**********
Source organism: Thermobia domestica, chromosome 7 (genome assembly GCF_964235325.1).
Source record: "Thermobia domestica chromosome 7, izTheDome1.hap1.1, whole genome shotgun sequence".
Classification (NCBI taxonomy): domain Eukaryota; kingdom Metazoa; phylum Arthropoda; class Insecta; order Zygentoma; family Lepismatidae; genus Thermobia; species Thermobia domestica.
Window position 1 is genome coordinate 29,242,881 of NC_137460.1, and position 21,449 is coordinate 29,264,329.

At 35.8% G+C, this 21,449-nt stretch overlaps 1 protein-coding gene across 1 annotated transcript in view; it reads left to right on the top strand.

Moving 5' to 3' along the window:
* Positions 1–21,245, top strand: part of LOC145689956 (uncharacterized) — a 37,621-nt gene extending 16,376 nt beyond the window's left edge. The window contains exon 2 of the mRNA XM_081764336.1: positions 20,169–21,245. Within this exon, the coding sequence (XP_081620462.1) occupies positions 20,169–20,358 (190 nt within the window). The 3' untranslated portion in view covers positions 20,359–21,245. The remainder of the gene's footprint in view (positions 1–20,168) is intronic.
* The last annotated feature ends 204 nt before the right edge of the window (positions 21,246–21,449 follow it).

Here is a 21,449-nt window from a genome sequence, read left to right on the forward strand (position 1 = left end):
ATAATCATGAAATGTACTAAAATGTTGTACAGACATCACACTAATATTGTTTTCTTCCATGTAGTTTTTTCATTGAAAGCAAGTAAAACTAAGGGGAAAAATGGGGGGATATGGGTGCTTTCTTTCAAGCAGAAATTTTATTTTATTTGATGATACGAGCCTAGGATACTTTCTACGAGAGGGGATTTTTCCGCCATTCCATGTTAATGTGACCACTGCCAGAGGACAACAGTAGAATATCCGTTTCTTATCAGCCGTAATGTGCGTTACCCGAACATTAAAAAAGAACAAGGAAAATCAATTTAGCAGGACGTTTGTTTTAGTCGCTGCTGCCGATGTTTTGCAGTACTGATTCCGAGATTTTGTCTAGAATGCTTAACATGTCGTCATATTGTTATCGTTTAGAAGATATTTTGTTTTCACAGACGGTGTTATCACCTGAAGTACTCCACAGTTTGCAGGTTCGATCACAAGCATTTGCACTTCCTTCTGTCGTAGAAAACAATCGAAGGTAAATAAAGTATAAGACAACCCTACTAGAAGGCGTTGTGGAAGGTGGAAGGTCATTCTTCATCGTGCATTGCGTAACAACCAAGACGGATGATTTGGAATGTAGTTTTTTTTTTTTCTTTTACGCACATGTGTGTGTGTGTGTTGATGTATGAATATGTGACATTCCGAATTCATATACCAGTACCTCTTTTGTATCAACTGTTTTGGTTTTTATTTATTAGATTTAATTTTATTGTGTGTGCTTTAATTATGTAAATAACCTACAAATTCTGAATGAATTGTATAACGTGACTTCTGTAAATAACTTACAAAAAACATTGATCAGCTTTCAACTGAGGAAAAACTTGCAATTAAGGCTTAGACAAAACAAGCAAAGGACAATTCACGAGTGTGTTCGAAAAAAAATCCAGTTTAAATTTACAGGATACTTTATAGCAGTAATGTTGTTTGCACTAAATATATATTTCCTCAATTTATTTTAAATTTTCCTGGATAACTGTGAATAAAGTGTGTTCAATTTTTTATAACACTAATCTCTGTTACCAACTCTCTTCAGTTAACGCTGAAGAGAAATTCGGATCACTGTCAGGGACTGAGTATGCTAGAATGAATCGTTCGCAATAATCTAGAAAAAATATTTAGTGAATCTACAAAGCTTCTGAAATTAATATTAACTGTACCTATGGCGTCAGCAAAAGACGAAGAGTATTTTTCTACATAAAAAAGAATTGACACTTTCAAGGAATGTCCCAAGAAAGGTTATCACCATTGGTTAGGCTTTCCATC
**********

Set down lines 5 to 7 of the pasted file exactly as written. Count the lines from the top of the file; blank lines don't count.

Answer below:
At 35.8% G+C, this 21,449-nt stretch overlaps 1 protein-coding gene across 1 annotated transcript in view; it reads left to right on the top strand.

Moving 5' to 3' along the window:
* Positions 1–21,245, top strand: part of LOC145689956 (uncharacterized) — a 37,621-nt gene extending 16,376 nt beyond the window's left edge. The window contains exon 2 of the mRNA XM_081764336.1: positions 20,169–21,245. Within this exon, the coding sequence (XP_081620462.1) occupies positions 20,169–20,358 (190 nt within the window). The 3' untranslated portion in view covers positions 20,359–21,245. The remainder of the gene's footprint in view (positions 1–20,168) is intronic.